This article will contain spoilers from the latest episodes of Game of Thrones.
So just a few days ago the Season 6 finale of Game of Thrones debuted, and man was it amazing! From from blazing wildfire, to satisfying deaths and tension tightening musical scores, I think Season 6 has proved to be the most successful one of the series yet. As the show is coming to an end, we can see longstanding questions being answered, and enigmatic mysteries being solved. Each episode, we see how another piece of the puzzle fits together, and leaves us nodding our heads in approval. After having read the books, and now watching the series from season 1, it’s bittersweet that the journey is nearly complete. So many characters have come so far, but what I noted the most is the progression and development of women in the series, and how the finale of Season 6 places immense power into their hands.
We hate her. Everyone does. If you don’t then I question your morality. The woman is a sadistic, self interested harlot who finds pleasure in the warmth of her brothers arms (yech!). But she is also a devilishly shrewd, diabolical, political and tactical mastermind. At the start of the series, she stood next to Robert Baratheon as queen, and used her position to harness her desires. With cloak and dagger tactics she killed him, just as she managed to kill Ned, and then so many others as the series progressed. Eventually, she was placed into a cell for her sins, but a cell could not hold her.. After performing a walk of atonement, that should have humbled her, she was instead enflamed with a new hunger for vengeance.
At the start of the episode she had it, while drinking red wine, and wearing a sinisterly appropriate black dress, I might add. She killed the Sept of Baelor that punished her, and all of his religious followers in a glorious blaze of emerald flame, as well as Queen Margaery, one of her most hated rivals. In his torment, King Tommen walked off the balcony, and while she mourned for him, Cersei may as well have killed him herself. With no one left to rule, Cersei takes the Iron Throne as the Ruler of the Seven Kingdoms and with the Gold Cloaks and The Mountain at her every beck and command, she is nigh untouchable.
Arya has no throne, but nor does she want one. She is a girl who has learned to be no one, and yet could not let go of Arya Stark, as Arya Stark is scorned girl with a list of names on her kill list. She whispered the names before bed every night when she was young, weak, and vulnerable. She vowed to remember. While her training began with Syrio of Floren, she was hardened by her travels with “The Hound” and wisened by the teachings of Jonquil in the Hall of Faceless men. She now travels as no one, only revealing herself as Arya Stark to the owners of the names on her list. Deadly with a blade, she skulks in the shadows, and crowds as a faceless assassin, ever approaching those she hates. Currently these skills make her one of the most dangerous characters in Game of Thrones.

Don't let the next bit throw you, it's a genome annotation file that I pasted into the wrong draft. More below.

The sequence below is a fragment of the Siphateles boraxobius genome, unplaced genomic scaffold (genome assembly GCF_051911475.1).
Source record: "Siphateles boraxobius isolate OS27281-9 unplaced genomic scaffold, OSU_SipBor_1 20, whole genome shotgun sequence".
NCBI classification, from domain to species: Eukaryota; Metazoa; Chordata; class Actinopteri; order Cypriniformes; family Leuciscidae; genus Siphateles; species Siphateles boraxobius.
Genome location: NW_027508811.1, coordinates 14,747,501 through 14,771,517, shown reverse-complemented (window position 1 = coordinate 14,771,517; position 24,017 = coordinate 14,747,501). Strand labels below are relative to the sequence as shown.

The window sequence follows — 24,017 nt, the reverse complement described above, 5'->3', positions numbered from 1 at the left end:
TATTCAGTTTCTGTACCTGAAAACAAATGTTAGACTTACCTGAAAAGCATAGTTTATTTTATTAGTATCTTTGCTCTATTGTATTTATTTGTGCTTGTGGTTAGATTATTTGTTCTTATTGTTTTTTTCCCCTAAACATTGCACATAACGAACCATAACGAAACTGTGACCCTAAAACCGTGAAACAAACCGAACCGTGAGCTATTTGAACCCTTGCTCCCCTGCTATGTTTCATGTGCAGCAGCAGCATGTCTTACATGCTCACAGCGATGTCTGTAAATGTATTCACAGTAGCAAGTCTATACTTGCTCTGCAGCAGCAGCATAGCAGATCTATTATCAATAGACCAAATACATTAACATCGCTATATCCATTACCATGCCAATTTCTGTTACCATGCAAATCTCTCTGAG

She’s grown immensely. No longer is she the timid girl with juvenile notions of baseless love. Prince Joffrey and Ramsey Bolton’s evil shaped her into a callous, nigh emotionless woman who understands that love is a lie, and that there is always a means to an end so long as she, a proud Stark is alive. She has used her name to become one of the most powerful figures in King’s Landing. She used Petyr Baelish’s love for her as a means to save her brother and reclaim Winterfell. By rights, she owns Winterfell, but it was only by her words that Jon Snow was instead named King in the North, but regardless, she’s made a name for herself and it shows.
The Unburnt, Khaleesi of the Great Grass Sea, Mother of Dragons, and Queen of Mereen- Daenerys Stormborn. A girl who at a young age learned of the harsh realities of being a woman in several cultures, starting with The Targaryens, to the Dothraki, and Mereen, and then overcame all of those roadblocks. She grew in wisdom and personal strength. She learned what she represented and refused to let anyone tell her otherwise. By far, Danerys earned more genuine respect than perhaps anything in all of Westeros or Essos, and it speaks not to her possession of beasts as dangerous as Dragons, but to her fortitude as a strong woman. At the end of Season 6 I had chills watching her fleet finally sailing to Westeros where she vows to take her rightful placed upon the usurped Iron Throne. Of course, she is going to need to go through Cersei to get there.
There are other powerful woman of note in the series including Lyanna Mormont Brienne of Tarth, and the Women of Dorn, but the major point I am wanting to get across here is that the show’s turn in this direction in an era and land of patriarchy is empowering, and the themes needed to be spoken on. Women stepping out of their stereotypical boundaries in Game of Thrones is necessity that would’ve given the show a sour taste of misogyny otherwise, and I love it. I love seeing Arya get her revenge and Brienne besting the best of men. I love seeing Lyanna Mormont galvanize multiple houses and Daenerys Stormborn free slaves. Women are powerful, and Game of Thrones shows it well.